If you are going to get Shs. 260 million every year to eat, they are voting for that and the battle goes back to the courts. We will meet them there.
The attitude of the lawmakers and the government is that the Supreme Court tried to mess with them by stopping them from eating CDF money and now they are going to show the Supreme Court how powerful they are and double their money line called the CDF.
The only problem so far with the MP’s plan to grab back the CDF is that Senators are not getting as much money as they want for what they call Senate Oversight Fund (SOF). The MPs are offering them 0.001% of CDF to eat but they have refused that as too little.
If the MPs can up that 1% for them to eat, the new changes will be passed in a flash and every lawmaker and senator can eat until they choke on the CDF money. This would be a great start for the new regime. Give MPs something to eat then the big boys can do their eating in peace in their top offices where there is more money.
That was the wider scheme for the MPs to get back a hold of the CDF. It seems they have realized it is going to be a long and tough process. So what to do? In the new rogue government, we have in the country today, the MPs have decided there is no need to address the legal technicalities and want the government to just do the simple illegal act of asking the Treasury to release CDF money to them.
If this illegal act is not done, MPs are going on a strike. Nobody has told them that it is hard to go on a strike when you do nothing every day and get paid for it. You can only go on strike when you are actually working and doing productive stuff that would be missed when you are not working. Like when pilots go on strike and 12,000 passengers are stranded as the KQ planes are grounded.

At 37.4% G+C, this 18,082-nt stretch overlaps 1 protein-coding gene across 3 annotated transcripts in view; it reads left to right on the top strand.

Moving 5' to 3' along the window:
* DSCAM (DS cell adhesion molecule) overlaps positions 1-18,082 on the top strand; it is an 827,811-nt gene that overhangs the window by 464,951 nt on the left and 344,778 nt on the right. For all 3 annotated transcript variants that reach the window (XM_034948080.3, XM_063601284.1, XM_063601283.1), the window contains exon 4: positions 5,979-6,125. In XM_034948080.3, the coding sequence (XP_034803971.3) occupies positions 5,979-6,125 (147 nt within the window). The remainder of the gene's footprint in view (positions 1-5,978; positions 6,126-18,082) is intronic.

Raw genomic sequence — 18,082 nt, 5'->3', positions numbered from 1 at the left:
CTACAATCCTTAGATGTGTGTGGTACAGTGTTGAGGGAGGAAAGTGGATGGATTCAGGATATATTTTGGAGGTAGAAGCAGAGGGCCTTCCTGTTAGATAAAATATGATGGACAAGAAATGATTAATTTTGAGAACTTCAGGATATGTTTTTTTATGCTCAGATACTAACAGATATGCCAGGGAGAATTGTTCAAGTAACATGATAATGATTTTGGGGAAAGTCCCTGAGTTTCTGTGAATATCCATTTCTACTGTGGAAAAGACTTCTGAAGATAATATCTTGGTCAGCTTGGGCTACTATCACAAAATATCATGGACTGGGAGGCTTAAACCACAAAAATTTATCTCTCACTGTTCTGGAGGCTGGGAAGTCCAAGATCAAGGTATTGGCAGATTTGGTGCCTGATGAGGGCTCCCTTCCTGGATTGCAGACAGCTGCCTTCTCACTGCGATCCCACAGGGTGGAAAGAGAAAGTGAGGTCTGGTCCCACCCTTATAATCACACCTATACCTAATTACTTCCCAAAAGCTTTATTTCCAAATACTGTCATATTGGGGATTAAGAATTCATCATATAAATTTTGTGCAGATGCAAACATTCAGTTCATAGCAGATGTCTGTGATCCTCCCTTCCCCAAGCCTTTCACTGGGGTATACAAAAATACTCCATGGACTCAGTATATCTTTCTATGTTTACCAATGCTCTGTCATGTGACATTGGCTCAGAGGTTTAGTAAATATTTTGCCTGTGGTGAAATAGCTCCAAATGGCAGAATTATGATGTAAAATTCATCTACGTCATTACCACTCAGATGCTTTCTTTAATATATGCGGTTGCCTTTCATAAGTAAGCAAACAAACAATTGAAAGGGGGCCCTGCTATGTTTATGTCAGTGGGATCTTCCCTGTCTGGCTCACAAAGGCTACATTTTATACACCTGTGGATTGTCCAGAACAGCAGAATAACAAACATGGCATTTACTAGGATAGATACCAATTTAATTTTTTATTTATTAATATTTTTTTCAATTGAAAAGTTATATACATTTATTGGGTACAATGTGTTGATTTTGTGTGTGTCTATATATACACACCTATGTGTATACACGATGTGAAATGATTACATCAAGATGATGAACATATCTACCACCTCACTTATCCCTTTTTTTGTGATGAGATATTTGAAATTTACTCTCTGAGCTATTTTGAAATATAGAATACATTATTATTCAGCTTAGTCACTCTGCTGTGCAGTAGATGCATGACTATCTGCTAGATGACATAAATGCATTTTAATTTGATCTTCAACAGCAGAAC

MPs going on strike would be the best gift they could give Kenyans. And how the heck are they going to go on strike when there is no CDF to go feast on? They need the CDF money first then they can go on their regular strike of never showing up in parliament and just ride their big cars from one resort to the other loaded with that CDF cash.
Minority Leader Opiyo Wandayi asked parliamentarians not to engage in any business of parliament if the funds are not disbursed.
Wandayi asked the speaker to direct the Majority Leader to engage the National Treasury Cabinet Secretary Njuguna Ndung’u to know when the funds will be released.
”And may I also say, and this is not an empty threat, that failure to do that I will be moving members of the House to refrain from any talk of recess and secondly to refrain from any engagements on any business, until and unless NG-CDF funds are disbursed,” said Opiyo Wandayi, House Minority Leader.